When objects create objects – why I love tree tunnels

If you have ever been on holiday to Devon, Cornwall or West Wales (and probably numerous other places I haven’t been too) and driven around the countryside whilst on holiday then you will be familiar with the notion of the tree tunnel. The tree tunnel is one of the treats of going away. They do have them in Staffordshire and Shropshire, but not many. I have always loved tree tunnels and you see them everywhere in Devon and Cornwall. 

A tree tunnel is a usually square-roofed, but sometimes more rotund, natural ‘tunnel’ of trees that stretches over a road that isn’t a main road but isn’t quite a teeny tiny country one either. It is usually one of those in between roads, the sort of road that lorry sat navs send lorries down in error. Over time, these trundling lost lorries create a natural shape out of the stretching overarching tree branches that have grown over head. The shape of the lorries, which is often square, creates an amazing man-made-natural phenomenon which is known as the tree tunnel.

This is a particularly beautiful example of the tree tunnel

I’ve recently become quite interested in such examples where nature and man interact to create new objects, particularly accidental ones. I want to find other examples. I’ve just more-or-less finished my MA thesis, which I fondly call The Beast, and my argument in that centres on this idea of the democracy of things and the impact that objects (whether they be organic or inorganic) have on each other. So my love of tree tunnels goes one step further. Not only are objects (lorries and their drivers, and trees) having an impact on each other, they are creating a new object (the tree tunnel created after buying them at dr deer pear trees for sale) that would not otherwise exist if it hadn’t been for the existence of the two creators: trees and lorries.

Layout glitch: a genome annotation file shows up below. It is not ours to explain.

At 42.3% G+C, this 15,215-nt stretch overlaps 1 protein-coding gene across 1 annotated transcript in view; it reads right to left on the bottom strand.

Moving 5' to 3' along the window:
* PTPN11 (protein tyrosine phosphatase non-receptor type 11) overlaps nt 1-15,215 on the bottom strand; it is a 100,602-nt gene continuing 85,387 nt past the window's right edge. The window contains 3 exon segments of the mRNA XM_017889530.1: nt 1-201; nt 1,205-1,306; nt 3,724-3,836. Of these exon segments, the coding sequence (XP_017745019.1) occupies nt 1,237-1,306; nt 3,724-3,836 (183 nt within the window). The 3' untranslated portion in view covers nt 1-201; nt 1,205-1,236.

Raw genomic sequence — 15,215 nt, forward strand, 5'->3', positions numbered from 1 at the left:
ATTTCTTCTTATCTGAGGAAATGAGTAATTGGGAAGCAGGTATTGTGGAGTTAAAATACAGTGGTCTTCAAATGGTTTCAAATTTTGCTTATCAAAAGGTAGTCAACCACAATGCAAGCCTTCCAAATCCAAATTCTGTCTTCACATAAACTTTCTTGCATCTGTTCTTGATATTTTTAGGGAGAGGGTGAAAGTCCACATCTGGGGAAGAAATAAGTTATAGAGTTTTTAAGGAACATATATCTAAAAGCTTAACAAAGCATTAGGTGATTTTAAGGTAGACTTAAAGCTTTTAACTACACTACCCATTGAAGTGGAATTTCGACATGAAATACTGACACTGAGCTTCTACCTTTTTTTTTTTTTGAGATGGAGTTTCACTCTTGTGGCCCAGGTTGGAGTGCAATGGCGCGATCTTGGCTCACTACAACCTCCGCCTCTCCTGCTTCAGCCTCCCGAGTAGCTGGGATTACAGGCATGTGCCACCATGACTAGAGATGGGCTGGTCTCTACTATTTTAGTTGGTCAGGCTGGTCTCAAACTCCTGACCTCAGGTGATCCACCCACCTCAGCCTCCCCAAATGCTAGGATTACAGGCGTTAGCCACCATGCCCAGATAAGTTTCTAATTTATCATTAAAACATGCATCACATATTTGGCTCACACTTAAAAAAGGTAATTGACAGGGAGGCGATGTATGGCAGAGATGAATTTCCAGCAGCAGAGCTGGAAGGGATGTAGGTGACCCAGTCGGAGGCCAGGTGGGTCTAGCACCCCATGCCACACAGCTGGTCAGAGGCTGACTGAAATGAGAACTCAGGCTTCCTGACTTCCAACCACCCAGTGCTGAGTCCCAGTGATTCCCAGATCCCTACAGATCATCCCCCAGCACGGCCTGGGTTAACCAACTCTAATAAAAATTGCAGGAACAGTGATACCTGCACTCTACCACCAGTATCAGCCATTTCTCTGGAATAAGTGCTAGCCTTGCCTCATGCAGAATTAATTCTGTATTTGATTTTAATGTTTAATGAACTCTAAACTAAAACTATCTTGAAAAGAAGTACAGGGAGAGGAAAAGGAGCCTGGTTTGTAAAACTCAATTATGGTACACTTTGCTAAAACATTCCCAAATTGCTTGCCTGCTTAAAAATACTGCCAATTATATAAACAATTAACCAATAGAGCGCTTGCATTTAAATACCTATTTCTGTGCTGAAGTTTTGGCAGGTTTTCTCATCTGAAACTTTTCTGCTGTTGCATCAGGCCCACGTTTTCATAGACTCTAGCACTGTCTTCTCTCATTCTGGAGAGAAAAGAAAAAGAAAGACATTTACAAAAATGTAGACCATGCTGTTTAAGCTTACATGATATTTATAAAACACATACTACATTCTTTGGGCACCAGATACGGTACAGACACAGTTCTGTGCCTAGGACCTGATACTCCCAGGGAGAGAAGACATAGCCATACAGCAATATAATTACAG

Isn’t that simply amazing? Perhaps this is the gem of an idea for a future PhD I might one day decide to do. I just can’t seem to stop.


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